Discretionary Categories Suffered
Premium cosmetics were hit hard by consumer trade down to less expensive brands in most regions, with the exception of the Middle East/Africa (which saw 12% value growth 2008–2009), leading to an overall decline of -0.5%. Fragrance’s position as a discretionary product meant that global sales growth was poor in mature regions such as North America (-5%) and Western Europe (0%), but boosted by strong growth in Latin America as disposable incomes rose in the region, producing overall growth globally of 4% 2008–2009.
Hair Care; Color Cosmetics Saw Reduced Growth
Value growth in hair colorants jumped from 1% 2007–2008 to 5% 2008–2009 as consumers opted to color their own hair instead of salon treatments. This failed to have a major impact on overall hair care growth, which remained unchanged 2007–2008 at 3%. While Latin America saw growth of 18%, the comparatively small size of its color cosmetics market meant its growth has limited impact on global growth. Western Europe was the only mature region where the lipstick theory actually seemed to hold true, posting growth of 3%. Negative growth in the key region of North America pulled down global growth to 3% in 2008–2009.
Losses in Key Markets Slow Global Growth
While some markets showed resistance to the downturn posting 2008–2009 growth rates similar to those seen 2007–2008, the bad news was that it was primarily the countries with the biggest beauty value markets that suffered most. Japan has become the problem child for the beauty industry, becoming the slowest of the major markets to recover from recession. The country saw negative growth in percentage terms 2008–2009, and is set to decline by $2 billion 2009–2014. The U.S. also experienced negative growth 2008–2009, and is set for stagnant absolute growth 2009–2014 (just $7 million for the period).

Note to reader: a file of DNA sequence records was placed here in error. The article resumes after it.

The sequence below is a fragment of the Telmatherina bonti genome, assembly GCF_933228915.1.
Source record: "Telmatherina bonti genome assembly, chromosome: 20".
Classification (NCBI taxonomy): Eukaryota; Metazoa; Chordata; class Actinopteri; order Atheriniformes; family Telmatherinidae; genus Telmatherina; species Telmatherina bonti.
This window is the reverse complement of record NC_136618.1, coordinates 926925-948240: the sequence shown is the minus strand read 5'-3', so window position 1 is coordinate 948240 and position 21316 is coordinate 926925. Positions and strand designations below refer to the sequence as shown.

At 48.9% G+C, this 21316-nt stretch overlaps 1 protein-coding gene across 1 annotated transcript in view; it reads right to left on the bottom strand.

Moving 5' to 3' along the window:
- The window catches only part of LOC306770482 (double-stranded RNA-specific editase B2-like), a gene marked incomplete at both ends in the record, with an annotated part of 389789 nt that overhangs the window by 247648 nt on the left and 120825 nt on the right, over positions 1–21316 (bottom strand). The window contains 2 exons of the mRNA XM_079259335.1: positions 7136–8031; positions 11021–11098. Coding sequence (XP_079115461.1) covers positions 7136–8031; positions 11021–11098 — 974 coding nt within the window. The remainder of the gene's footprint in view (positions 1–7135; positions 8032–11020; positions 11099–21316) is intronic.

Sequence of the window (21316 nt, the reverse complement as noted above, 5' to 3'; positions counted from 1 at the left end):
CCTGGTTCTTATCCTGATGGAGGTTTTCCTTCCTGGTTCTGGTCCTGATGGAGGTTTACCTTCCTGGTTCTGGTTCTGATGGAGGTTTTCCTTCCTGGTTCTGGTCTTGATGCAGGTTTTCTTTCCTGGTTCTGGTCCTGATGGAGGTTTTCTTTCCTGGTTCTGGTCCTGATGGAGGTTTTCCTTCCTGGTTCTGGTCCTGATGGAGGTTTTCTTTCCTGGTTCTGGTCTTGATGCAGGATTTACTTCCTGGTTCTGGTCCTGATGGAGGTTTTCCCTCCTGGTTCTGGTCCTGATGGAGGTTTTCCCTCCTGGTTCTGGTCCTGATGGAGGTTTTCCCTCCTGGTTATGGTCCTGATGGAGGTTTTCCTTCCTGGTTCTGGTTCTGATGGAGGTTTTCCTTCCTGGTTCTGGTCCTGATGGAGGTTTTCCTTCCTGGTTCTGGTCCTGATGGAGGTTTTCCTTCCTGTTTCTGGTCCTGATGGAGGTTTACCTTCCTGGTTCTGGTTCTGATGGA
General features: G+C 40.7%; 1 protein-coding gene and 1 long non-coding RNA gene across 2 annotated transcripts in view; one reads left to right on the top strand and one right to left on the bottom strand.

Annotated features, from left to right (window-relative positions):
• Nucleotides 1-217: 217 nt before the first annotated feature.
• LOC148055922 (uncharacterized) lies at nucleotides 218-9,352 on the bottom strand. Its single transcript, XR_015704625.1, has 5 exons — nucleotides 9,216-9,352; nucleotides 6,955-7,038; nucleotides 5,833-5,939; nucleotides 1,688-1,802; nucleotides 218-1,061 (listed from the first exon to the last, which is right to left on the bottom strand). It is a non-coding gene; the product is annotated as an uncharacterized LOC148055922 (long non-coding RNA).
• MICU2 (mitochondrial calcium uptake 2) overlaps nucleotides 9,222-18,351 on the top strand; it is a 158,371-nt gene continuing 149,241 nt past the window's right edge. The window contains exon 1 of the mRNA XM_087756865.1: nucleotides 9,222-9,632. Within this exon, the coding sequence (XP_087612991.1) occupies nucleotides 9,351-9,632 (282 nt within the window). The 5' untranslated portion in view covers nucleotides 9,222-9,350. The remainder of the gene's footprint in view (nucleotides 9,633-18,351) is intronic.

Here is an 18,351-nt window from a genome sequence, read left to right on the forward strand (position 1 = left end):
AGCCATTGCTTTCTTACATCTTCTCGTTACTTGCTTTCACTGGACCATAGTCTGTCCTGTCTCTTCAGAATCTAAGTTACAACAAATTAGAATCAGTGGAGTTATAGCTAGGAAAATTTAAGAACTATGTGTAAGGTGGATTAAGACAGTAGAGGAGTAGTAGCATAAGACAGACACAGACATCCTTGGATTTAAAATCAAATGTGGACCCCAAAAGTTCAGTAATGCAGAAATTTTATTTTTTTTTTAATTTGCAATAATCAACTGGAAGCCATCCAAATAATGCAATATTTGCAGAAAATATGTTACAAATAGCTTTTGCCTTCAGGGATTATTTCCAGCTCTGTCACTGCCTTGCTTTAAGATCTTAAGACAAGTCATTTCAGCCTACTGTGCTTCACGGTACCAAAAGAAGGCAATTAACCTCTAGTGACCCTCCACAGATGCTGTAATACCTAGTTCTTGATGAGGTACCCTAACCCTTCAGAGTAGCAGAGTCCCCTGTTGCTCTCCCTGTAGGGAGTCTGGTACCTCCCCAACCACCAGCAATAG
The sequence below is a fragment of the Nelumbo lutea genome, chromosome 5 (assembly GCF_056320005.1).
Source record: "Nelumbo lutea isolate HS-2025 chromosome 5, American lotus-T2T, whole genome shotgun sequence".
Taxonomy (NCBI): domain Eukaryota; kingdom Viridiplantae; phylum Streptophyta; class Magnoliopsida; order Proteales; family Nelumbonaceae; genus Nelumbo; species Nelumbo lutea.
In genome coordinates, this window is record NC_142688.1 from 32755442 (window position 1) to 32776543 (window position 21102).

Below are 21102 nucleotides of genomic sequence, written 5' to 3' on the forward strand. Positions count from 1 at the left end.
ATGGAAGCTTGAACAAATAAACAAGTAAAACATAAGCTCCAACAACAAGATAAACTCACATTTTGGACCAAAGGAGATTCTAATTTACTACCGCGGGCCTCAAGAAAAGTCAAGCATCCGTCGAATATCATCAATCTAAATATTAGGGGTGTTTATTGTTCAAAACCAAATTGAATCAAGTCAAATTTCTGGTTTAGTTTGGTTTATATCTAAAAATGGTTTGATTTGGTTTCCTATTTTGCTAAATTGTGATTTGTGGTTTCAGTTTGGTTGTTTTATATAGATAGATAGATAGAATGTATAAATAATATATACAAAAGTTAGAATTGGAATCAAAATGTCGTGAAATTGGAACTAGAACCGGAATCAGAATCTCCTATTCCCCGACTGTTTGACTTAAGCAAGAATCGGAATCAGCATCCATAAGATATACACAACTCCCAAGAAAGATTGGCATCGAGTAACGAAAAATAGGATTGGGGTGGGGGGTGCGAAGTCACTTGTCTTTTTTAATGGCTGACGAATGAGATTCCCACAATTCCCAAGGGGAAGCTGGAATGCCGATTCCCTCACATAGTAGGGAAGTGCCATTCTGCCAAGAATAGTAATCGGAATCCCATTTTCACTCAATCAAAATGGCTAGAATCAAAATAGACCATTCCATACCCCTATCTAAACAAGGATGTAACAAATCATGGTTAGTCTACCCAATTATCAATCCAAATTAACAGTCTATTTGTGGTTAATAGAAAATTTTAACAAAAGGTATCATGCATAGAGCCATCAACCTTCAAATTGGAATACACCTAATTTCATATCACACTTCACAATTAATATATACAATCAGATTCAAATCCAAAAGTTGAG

Emerging Regions Compensate—To an Extent
Recovery hopes are boosted by the still-dynamic regions of Latin America and Asia, the latter set to outpace Western Europe and become the largest region globally by 2014. In terms of individual markets, Brazil and China were highlights, with the former increasing its value growth to 15% 2008–2009, up by one percentage point from the previous year, while China added $1.7 billion to the size of its beauty industry that same period.
Brazil has one of the fastest-growing beauty industries in the world, reaching approximately $29 billion in 2009, making it the third largest beauty market globally.
Due to high taxes on premium-priced products, the beauty market is driven almost entirely by sales of mass products. A rise in disposable income has also created a new breed of middle-class consumers, which is driving sales. Fragrances registered an excellent performance in 2009 with current value growth of 16%, a trend which is set to continue and will make fragrances one of the fastest-growing main categories in the Brazilian beauty market, along with sun care. As a consequence, by 2014, the size of the country’s beauty care market is expected to be worth more than $35 billion.
Eastern European Growth Slides
One of the major disappointments in 2009 for the beauty industry was Eastern Europe. The region had buoyant value growth of 11% 2007–2008, but experienced a steep drop in growth to just 4% 2008–2009. The dip was caused mostly by the recession-hit Russian and Ukrainian markets, which saw discretionary spending on beauty decline in 2009. Eastern Europe is only expected to produce modest levels of growth in the next five years.
Outlook: Shift in Consumer Attitudes to Persist
As the world slowly emerges from the grip of recession, it is clear attitudes have changed among many consumers. Some are opting for lower-priced brands, but more of them look for high-quality products at reduced prices. Premium cosmetics growth is set to remain modest, at best, globally, and decline in North America. From 2009–2014, North America is set to see its premium cosmetics market contract by more than $170 million. A number of prestige players are adapting to this decline by bringing out more affordable lines, and others are seeking ways of reaching out to the mass market in distributing their products. It is clear that the brands that will sustain the highest long-term growth are those that stand out from the crowd and offer consumers real value for money.
Carrie Lennard is a research analyst at Euromonitor International.